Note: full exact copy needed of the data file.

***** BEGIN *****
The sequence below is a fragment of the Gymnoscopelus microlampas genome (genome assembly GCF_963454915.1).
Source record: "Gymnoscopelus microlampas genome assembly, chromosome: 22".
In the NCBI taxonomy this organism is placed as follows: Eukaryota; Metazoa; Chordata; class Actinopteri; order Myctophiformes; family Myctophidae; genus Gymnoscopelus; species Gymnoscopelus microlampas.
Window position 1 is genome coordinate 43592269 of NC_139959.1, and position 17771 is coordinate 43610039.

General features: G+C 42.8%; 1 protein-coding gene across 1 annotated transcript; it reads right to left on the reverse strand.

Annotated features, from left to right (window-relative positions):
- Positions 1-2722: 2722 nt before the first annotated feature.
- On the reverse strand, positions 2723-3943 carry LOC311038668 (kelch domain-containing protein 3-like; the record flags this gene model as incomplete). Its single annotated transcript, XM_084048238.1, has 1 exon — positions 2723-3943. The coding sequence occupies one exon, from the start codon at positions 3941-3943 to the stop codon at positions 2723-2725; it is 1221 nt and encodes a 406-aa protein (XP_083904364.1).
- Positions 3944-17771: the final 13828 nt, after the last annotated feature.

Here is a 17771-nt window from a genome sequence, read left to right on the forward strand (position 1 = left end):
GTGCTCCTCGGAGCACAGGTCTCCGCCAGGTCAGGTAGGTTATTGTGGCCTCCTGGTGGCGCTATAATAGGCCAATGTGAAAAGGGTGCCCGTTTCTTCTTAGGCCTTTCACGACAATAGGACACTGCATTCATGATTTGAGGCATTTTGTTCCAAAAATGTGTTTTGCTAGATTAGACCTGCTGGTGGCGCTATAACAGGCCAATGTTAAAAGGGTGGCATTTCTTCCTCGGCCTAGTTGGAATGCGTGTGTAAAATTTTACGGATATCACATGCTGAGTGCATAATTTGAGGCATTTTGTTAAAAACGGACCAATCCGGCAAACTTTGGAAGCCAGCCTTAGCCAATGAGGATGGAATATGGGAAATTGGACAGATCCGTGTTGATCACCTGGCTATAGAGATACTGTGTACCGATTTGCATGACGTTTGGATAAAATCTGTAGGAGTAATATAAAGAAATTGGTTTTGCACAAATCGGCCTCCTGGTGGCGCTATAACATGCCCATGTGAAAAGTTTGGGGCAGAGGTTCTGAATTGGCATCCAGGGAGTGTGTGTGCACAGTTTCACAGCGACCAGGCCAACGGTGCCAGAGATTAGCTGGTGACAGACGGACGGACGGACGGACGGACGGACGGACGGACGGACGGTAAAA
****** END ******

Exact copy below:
The sequence below is a fragment of the Gymnoscopelus microlampas genome (genome assembly GCF_963454915.1).
Source record: "Gymnoscopelus microlampas genome assembly, chromosome: 22".
In the NCBI taxonomy this organism is placed as follows: Eukaryota; Metazoa; Chordata; class Actinopteri; order Myctophiformes; family Myctophidae; genus Gymnoscopelus; species Gymnoscopelus microlampas.
Window position 1 is genome coordinate 43592269 of NC_139959.1, and position 17771 is coordinate 43610039.

General features: G+C 42.8%; 1 protein-coding gene across 1 annotated transcript; it reads right to left on the reverse strand.

Annotated features, from left to right (window-relative positions):
- Positions 1-2722: 2722 nt before the first annotated feature.
- On the reverse strand, positions 2723-3943 carry LOC311038668 (kelch domain-containing protein 3-like; the record flags this gene model as incomplete). Its single annotated transcript, XM_084048238.1, has 1 exon — positions 2723-3943. The coding sequence occupies one exon, from the start codon at positions 3941-3943 to the stop codon at positions 2723-2725; it is 1221 nt and encodes a 406-aa protein (XP_083904364.1).
- Positions 3944-17771: the final 13828 nt, after the last annotated feature.

Here is a 17771-nt window from a genome sequence, read left to right on the forward strand (position 1 = left end):
GTGCTCCTCGGAGCACAGGTCTCCGCCAGGTCAGGTAGGTTATTGTGGCCTCCTGGTGGCGCTATAATAGGCCAATGTGAAAAGGGTGCCCGTTTCTTCTTAGGCCTTTCACGACAATAGGACACTGCATTCATGATTTGAGGCATTTTGTTCCAAAAATGTGTTTTGCTAGATTAGACCTGCTGGTGGCGCTATAACAGGCCAATGTTAAAAGGGTGGCATTTCTTCCTCGGCCTAGTTGGAATGCGTGTGTAAAATTTTACGGATATCACATGCTGAGTGCATAATTTGAGGCATTTTGTTAAAAACGGACCAATCCGGCAAACTTTGGAAGCCAGCCTTAGCCAATGAGGATGGAATATGGGAAATTGGACAGATCCGTGTTGATCACCTGGCTATAGAGATACTGTGTACCGATTTGCATGACGTTTGGATAAAATCTGTAGGAGTAATATAAAGAAATTGGTTTTGCACAAATCGGCCTCCTGGTGGCGCTATAACATGCCCATGTGAAAAGTTTGGGGCAGAGGTTCTGAATTGGCATCCAGGGAGTGTGTGTGCACAGTTTCACAGCGACCAGGCCAACGGTGCCAGAGATTAGCTGGTGACAGACGGACGGACGGACGGACGGACGGACGGACGGACGGACGGTAAAA